The aspartate aminotransferase (AST) blood test is used to measures the level of aspartate aminotransferase enzyme in the blood. This indicates the damage of the liver. This test is usually a part of the liver function test.
When aspartate aminotransferase is released?
Aspartate aminotransferase enzyme is made by liver cells. Usually, aspartate aminotransferase levels are low, but when the liver is damaged the aspartate aminotransferase levels will be high in your blood. A high level of aspartate aminotransferase in blood indicates liver damage or damage to other organs like heart or kidneys.
Aspartate aminotransferase is released when your liver or muscles are damaged. Mainly aspartate transaminase is found in liver, heart, brain, kidney, muscles and red blood cells and small amounts are found in the bloodstream. It is released into serum whenever any one of these tissues are damaged. Aspartate aminotransferase is also called serum glutamic-oxaloacetic transaminase (SGOT).
Why this test is performed?
This test may be recommended to you if you experience symptoms like yellow skin or yellow eyes, stomach pain, tiredness or weakness, loss of appetite, nausea or vomiting, swollen abdomen, bleeding difficulties, severe itching, dark coloured urine or light coloured stools, swollen legs or ankles, bruises, weight loss, etc.
This may also be recommended to you even if you do not experience above symptoms but have a family history of liver disease, alcoholism, diabetes, obesity, medicines that cause liver damage (acetaminophen, clopidogrel, estrogens, etc), or to evaluate the treatment.
Some diseases or medicines may interfere with the test results and give you false positive in aspartate aminotransferase test. They include diabetic ketoacidosis and some antibiotics like erythromycin or para-aminosalicylic acid. Hence inform your doctor or technician about all your current medications and medical conditions prior to the test.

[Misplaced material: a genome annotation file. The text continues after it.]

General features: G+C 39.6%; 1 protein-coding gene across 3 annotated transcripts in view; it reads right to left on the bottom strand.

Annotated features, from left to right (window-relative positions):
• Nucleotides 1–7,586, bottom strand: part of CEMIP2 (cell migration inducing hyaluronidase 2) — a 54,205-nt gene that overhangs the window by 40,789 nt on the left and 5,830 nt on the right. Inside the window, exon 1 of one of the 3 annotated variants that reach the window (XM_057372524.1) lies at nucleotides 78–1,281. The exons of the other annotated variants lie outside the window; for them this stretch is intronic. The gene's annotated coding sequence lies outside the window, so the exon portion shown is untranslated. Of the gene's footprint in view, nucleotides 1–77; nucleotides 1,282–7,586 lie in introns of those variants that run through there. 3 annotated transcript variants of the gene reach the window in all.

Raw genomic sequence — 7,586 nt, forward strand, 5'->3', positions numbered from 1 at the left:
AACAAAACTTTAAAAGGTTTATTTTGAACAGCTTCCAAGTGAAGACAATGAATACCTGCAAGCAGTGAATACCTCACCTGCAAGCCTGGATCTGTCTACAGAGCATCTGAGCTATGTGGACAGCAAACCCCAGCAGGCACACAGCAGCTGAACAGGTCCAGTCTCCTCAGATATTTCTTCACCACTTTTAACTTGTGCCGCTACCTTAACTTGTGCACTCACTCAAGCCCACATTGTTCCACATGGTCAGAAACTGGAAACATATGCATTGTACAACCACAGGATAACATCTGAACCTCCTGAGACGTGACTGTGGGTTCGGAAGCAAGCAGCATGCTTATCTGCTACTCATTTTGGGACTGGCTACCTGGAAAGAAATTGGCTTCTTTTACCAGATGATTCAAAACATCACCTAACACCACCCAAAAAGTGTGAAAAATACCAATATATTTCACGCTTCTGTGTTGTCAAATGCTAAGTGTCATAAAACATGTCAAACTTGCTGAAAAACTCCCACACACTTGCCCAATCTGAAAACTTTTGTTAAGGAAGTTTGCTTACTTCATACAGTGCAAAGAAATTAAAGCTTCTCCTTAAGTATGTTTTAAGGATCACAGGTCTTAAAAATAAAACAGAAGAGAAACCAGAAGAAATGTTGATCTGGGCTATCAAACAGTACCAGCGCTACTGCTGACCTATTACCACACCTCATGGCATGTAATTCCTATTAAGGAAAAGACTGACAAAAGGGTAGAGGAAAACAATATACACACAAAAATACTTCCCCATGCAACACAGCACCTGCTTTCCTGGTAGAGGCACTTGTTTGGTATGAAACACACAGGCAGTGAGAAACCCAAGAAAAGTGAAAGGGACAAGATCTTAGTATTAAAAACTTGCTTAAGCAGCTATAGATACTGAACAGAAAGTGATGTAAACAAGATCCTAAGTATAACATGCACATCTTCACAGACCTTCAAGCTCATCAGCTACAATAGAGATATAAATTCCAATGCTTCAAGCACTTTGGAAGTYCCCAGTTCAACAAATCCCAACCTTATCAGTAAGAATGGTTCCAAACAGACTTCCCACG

Inform your doctor if you are on any medications, have any allergies or underlying medical conditions before your SGOT. Your doctor will give specific instructions depending on your condition on how to prepare for SGOT.
No specific preparation is required for aspartate aminotransferase test.
The normal test results may vary depending on gender, age, health history, etc. Females tend to have low levels than males. It will be more in older individuals.
If your aspartate aminotransferase test levels are higher than normal levels then it may indicate swollen liver or liver inflammation, scarring of the liver, liver ischemia where there is a reduced blood flow to the liver, fatty liver, death of liver tissue, liver cancer, increased levels of iron in the body, heart attack, muscle trauma or muscle injury, inflammation of pancreas, etc. Aspartate aminotransferase levels may also be raised due to severe burns, seizures, surgery or heart procedures. Sometimes aspartate transaminase levels are increased during pregnancy.
In some conditions, aspartate aminotransferase levels are high in autoimmune diseases like rheumatoid arthritis, celiac disease, certain genetic disorders like achondroplasia, autism, etc, non-alcoholic fatty liver disease, intramuscular injection, abnormal red blood cell distribution, strenuous exercise, etc.
If you get abnormal test results to consult your doctor immediately. Your doctor may recommend other tests depending on your results.
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